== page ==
Lecture 5: Email security: PGP Anish Arora CIS694K Introduction to Network Security

Lecture 5: Email security: PGP
Anish Arora
Introduction to Network Security
Email security
email is one of the most widely used and regarded
network services; essentially file transfer, except:
 sender and receiver not present at same time
 has diversity (character sets, headers, …)
 not a transparent channel (8 bit data, CRLF)
 often across realms
currently message contents are not secure
 may be inspected either in transit
 or by suitably privileged users on destination system
often principals have not met previously
 use chain of certificates
Email security enhancements
 protection from disclosure
 of sender of message
message integrity
 protection from modification
non-repudiation of origin
 protection from denial by sender
accounting, self-destruct, audit, anonymity, proof of
Internet email
Protocol is SMTP:
 ASCII commands, responses
 separate headers from envelope
 TCP port 25
 uses DNS
 binary content, structure
 MIME (multipurpose internet mail extensions)
Pretty Good Privacy (PGP)
widely used confidentiality and authentication service for
securing electronic mail and other file storage applications
developed by Phil Zimmermann
selected best available crypto algorithms to use
integrated into a single program
available on Unix, PC, Macintosh systems
originally free, now have commercial versions available also
Operational description
Consist of five services:
 Authentication
 Confidentiality
 Compression
 E-mail compatibility
 Segmentation
PGP operation: Authentication
sender creates a message
SHA-1 used to generate 160-bit hash code of message
hash code is encrypted with RSA using the sender's private
key, and result is attached to message
receiver uses RSA or DSS with sender's public key to decrypt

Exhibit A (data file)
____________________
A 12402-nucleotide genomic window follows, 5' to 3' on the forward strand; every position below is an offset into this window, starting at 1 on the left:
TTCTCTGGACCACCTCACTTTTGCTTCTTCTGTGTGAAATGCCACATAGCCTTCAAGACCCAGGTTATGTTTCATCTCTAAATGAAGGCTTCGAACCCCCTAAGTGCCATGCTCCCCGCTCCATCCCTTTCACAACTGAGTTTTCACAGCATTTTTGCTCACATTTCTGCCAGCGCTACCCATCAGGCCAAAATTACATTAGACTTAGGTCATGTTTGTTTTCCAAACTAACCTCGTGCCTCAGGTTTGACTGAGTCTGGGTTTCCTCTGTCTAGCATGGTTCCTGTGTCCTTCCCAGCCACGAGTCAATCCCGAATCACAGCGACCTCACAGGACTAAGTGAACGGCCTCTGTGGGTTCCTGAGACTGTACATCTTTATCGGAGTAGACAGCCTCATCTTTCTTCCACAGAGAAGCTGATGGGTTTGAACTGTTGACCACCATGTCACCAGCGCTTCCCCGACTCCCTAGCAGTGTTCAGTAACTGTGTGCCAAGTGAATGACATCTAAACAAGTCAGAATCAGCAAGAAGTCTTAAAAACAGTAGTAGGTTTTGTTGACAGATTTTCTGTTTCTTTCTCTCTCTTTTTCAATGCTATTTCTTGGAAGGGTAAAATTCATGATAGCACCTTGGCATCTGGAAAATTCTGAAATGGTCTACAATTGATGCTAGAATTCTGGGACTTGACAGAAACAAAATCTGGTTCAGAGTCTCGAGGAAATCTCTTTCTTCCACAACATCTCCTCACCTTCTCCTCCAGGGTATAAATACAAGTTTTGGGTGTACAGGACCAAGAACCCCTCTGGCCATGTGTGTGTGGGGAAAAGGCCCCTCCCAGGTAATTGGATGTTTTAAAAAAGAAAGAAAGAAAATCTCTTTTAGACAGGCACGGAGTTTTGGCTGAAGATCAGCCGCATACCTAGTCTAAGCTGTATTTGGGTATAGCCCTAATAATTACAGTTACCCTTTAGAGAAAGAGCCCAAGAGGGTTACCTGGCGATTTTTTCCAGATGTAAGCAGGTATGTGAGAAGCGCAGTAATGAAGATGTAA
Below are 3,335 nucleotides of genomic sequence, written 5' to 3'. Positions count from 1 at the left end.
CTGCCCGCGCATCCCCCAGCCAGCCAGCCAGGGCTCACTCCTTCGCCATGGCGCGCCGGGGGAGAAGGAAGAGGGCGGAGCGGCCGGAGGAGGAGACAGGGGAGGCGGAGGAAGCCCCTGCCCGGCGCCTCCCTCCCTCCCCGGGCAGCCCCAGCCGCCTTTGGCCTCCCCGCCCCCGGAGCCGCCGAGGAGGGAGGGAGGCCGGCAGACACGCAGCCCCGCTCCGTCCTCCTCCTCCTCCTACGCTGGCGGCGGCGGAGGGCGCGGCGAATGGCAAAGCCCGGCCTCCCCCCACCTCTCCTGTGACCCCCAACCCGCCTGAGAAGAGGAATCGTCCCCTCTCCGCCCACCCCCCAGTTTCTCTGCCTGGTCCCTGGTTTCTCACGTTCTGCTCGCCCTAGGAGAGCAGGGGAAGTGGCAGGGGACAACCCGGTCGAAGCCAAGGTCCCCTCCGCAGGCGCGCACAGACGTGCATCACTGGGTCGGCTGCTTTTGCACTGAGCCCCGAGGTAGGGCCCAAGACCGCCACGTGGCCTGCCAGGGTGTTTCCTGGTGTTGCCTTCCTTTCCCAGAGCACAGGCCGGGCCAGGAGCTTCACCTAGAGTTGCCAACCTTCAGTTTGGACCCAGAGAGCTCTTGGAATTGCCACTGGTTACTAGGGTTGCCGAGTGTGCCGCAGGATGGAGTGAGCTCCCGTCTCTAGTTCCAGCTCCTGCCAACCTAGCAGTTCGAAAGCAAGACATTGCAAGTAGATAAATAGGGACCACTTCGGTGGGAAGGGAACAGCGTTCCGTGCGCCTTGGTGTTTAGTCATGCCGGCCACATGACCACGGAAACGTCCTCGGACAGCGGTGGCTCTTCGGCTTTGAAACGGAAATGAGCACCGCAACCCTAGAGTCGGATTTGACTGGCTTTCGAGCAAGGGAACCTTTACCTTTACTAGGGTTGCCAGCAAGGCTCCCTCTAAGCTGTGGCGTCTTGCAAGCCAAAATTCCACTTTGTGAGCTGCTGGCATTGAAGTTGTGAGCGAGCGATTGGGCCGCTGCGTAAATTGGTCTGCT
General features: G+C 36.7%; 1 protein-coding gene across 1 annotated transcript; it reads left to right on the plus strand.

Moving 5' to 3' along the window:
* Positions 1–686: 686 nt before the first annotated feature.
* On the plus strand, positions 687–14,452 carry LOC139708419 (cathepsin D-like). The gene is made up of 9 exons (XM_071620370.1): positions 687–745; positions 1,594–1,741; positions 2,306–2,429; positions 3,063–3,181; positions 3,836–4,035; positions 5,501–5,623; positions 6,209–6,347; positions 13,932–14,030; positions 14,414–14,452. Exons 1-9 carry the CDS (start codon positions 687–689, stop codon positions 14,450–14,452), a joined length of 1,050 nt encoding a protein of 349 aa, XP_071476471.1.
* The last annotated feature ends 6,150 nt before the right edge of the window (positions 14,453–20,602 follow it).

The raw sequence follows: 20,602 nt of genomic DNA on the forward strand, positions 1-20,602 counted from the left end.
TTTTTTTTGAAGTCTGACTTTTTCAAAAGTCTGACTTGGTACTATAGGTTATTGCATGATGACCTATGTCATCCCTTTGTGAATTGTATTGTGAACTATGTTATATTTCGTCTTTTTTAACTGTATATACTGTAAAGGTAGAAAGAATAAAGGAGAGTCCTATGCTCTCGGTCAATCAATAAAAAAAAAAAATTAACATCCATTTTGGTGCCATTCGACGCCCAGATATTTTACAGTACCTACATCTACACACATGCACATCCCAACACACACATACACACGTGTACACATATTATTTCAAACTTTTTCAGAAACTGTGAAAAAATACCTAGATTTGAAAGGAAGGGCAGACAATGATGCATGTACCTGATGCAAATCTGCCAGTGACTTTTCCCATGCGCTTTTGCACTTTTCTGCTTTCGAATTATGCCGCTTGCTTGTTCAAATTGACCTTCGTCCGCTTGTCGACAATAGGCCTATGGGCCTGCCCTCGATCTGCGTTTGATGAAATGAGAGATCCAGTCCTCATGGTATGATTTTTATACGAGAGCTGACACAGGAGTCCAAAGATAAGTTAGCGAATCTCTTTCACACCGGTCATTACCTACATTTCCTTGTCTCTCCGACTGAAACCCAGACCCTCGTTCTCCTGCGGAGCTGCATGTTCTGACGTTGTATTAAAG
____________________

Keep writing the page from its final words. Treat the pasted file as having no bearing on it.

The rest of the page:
and recover hash code
receiver generates new hash code for message and compares
with decrypted hash code, if match, message is accepted as
PGP operation: Confidentiality
sender generates message and random 128-bit number to be
used as session key for this message only
message is encrypted, using CAST-128 / IDEA/3DES with
session key
session key is encrypted using RSA with recipient's public key,
then attached to message
receiver uses RSA with its private key to decrypt and recover
session key
session key is used to decrypt message
PGP Operation: Confidentiality & Authentication
uses both services on same message
 create signature & attach to message
 encrypt both message & signature
 attach RSA encrypted session key
PGP operation: Compression
by default PGP compresses message after signing but
before encrypting
 placement of the compression algorithm is critical
 so can store uncompressed message & signature for later
 & because compression is non deterministic
uses ZIP compression algorithm
PGP operation: Email compatibility
when using PGP will have binary data to send (encrypted
message etc)
however email was designed only for text
hence PGP must encode raw binary data into printable ASCII
uses radix-64 algorithm
maps 3 bytes to 4 printable chars
also appends a CRC
Segmentation and reassembly
Often restricted to a maximum message length of 50,000
Longer messages must be broken up into segments
PGP automatically subdivides a message that is too large
The receiver strip off all e-mail headers and reassemble
the block
PGP operation: Summary
PGP services: Summary
Algorithm Used
Digital Signature
Message Encryption
CAST or IDEA or three-key
triple DES with DiffieHellman or RSA
Radix-64 conversion
E-mail Compatibility
PGP session keys
need a session key for each message
 of varying sizes: 56-bit DES, 128-bit CAST or IDEA, 168-bit
generated using ANSI X12.17 mode
uses random inputs taken from previous uses and from
keystroke timing of user
PGP public & private keys
since many public/private keys may be in use, need to
identify which is actually used to encrypt session key in a
 could send full public-key with every message
 but this is inefficient
rather use a key identifier based on key
 is least significant 64-bits of the key
 will very likely be unique
also use key ID in signatures
PGP key rings
each PGP user has a pair of key rings:
 public-key ring contains all the public-keys of other PGP
users known to this user, indexed by key ID
 private-key ring contains the public/private key pair(s) for
this user, indexed by key ID & encrypted keyed from a
hashed passphrase
The main issue: PGP key management
does not rely on certificate authorities
in PGP every user is own CA
 can sign keys for users they know directly
(certificates are like X.509)
forms a “web of trust”
 trust keys have signed
 can trust keys others have signed if have a chain of
signatures to them
key ring includes trust indicators
users can also revoke their keys
PGP’s distributed web of trust model
Revoking public keys
The owner issue a key revocation certificate
Normal signature certificate with a revoke indicator
Corresponding private key is used to sign the certificate
Revocation is best effort: no guarantees
What about?
Hoaxes, chain letters